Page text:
Unrelenting headwinds didn’t keep Whitehorse cyclists from winning the majority of divisions in the 22nd annual Kluane Chilkat International Bike Relay on Saturday.
Whitehorse teams topped seven of the race’s 11 divisions, including all four men’s divisions, in the 240-kilometre race from Haines Junction, Yukon, to Haines, Alaska. They also claimed 24 of 33 podium spots, not counting the coveted overall positions.
Whitehorse’s Jonah Clark was the day’s big winner. The 37-year-old outpaced 45 other solo men to place first in the division with a time of 7:31:56.
He also out-pedaled a pair of riders from two-man teams on the final straightaway to finish first overall out of a record 332 registered teams.
“How was it? It was really hard,” said Clark. “The first two legs were so windy and it was cold. The next bit wasn’t too bad actually, but it was pretty much a wind story. If you look at our finish time … it means it was pretty windy.”
Saturday’s win was Clark’s third for solo men and his fifth time going it alone in the “Haines-to-Haines” event.
Clark was on a two-person men’s team that finished the race first overall last year with a time of 5:57:21, less than two minutes from the course record. Last year’s wind situation was the opposite, with tailwinds helping out as numerous division records were set.
“My fastest and slowest finish times have a two-hour difference and it pretty much boils down to wind,” said Clark, a former Yukon mountain bike champ and Tour de Whitehorse winner.
“My goal this year was to manage my food and water properly because the other four times I’ve done it, even when I did win, I had a pretty big meltdown midway through the race where I had to slow right down and drink lots and eat lots. This year I tried to make sure that never happened and it didn’t, so I was pretty excited about that.”
Whitehorse riders occupied the next two spots in solo men with Ian Parker and Lee Hawkings crossing the line second and third for the division.
Parker, who finished in 7:48:32, was with the lead group until the summit before Haines.
“I was there with three bigger guys, I was in my biggest gear spinning at 120 RPM, and I could not stay on their wheels,” said Parker. “The guys just rode away from me.
“That is one of the worst feelings in cycling, to watch three guys ride away from you into a headwind.”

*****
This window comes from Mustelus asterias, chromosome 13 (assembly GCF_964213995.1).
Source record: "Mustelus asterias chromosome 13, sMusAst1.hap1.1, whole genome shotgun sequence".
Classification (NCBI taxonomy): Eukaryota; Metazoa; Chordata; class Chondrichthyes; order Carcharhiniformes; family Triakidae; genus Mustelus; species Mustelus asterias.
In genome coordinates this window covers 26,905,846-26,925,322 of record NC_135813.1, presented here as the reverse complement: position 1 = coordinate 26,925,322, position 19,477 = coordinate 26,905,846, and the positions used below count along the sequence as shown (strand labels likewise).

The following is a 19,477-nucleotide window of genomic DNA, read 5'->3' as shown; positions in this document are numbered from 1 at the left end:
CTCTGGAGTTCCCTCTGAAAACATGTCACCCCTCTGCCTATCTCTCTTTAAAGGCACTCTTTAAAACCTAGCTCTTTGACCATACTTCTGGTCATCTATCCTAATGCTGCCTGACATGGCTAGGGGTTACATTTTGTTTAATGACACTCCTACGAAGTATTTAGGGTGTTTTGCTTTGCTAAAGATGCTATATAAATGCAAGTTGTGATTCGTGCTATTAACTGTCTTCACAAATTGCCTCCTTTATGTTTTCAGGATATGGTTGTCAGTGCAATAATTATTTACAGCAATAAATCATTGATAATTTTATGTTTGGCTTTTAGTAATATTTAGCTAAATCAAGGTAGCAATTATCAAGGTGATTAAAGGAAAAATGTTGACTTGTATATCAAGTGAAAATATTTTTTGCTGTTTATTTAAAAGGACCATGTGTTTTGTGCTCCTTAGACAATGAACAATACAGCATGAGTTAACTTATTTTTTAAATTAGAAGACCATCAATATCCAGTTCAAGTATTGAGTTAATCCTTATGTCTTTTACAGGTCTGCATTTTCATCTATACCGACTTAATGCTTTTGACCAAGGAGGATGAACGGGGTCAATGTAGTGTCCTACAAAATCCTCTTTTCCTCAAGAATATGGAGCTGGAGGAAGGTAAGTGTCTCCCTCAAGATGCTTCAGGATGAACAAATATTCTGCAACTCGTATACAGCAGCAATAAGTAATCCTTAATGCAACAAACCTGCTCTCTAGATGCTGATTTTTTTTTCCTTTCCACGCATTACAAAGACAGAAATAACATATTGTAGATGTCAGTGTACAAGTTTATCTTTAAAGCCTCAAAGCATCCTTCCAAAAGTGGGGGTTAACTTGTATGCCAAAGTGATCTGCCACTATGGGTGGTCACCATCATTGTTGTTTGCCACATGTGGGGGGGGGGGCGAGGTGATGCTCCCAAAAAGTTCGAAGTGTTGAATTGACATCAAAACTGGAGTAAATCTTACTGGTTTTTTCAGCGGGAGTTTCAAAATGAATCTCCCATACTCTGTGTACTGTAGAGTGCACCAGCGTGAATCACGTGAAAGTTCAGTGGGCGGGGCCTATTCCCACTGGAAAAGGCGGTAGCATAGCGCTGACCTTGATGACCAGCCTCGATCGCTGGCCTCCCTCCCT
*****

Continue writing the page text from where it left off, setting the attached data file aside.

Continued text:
Parker placed second for solo men in 2011 and won the inaugural Tour de Skagway last month.
Haines, Alaska’s Jennifer Walsh made it two in a row, defending her solo women title from last year. Walsh, who set the solo women’s record of 6:58:11 last year, came in at 8:53:01 this year.
Whitehorse’s Erika Joubert placed second at 10:22:42 and fellow Whitehorse rider Susan Antpoehler placed fourth at 10:23:13.
Pushing Clark right till the end were cyclists Thane Phillips and Aaron Foos, both on two-person men’s teams from Whitehorse.
Phillips crossed the finish at 7:32:00 – just four seconds behind Clark – to place second overall and win the two-person men’s division with Derek Crowe.
Saturday was Phillips and Crowe’s third year in a row of racing together, but their first time winning.
“We all came in together – Jonah, myself and Aaron came in together to the last steep uphill all together, and Jonah was just stronger than me and pulled it over the top,” said Phillips. “I kept trying to catch up, but it did not happen.”
Foos and race partner Stephen Ball, who won the solo men’s division in 2011, placed third overall and second in the two-man division at 7:32:21. A team from Juneau claimed third.
Headwinds don’t bother Crowe much. They evened the playing field, he said.
“It was pretty adverse at the start for me,” said Crowe. “That kind of works to my advantage. I kind of like it when there’s worse weather or worse wind because it takes the top speed off some of these fast guys, which I have a hard time holding (otherwise). I’m pretty hardy.”
A rider on the winning two-person mixed team had more than just a pain in his legs during the race.
Jean-Paul Molgat, who won the division with wife Laura Salmon, was involved in a three-bike crash on Leg 2. He had red scrapes on his face as he welcomed Salmon at the finish line.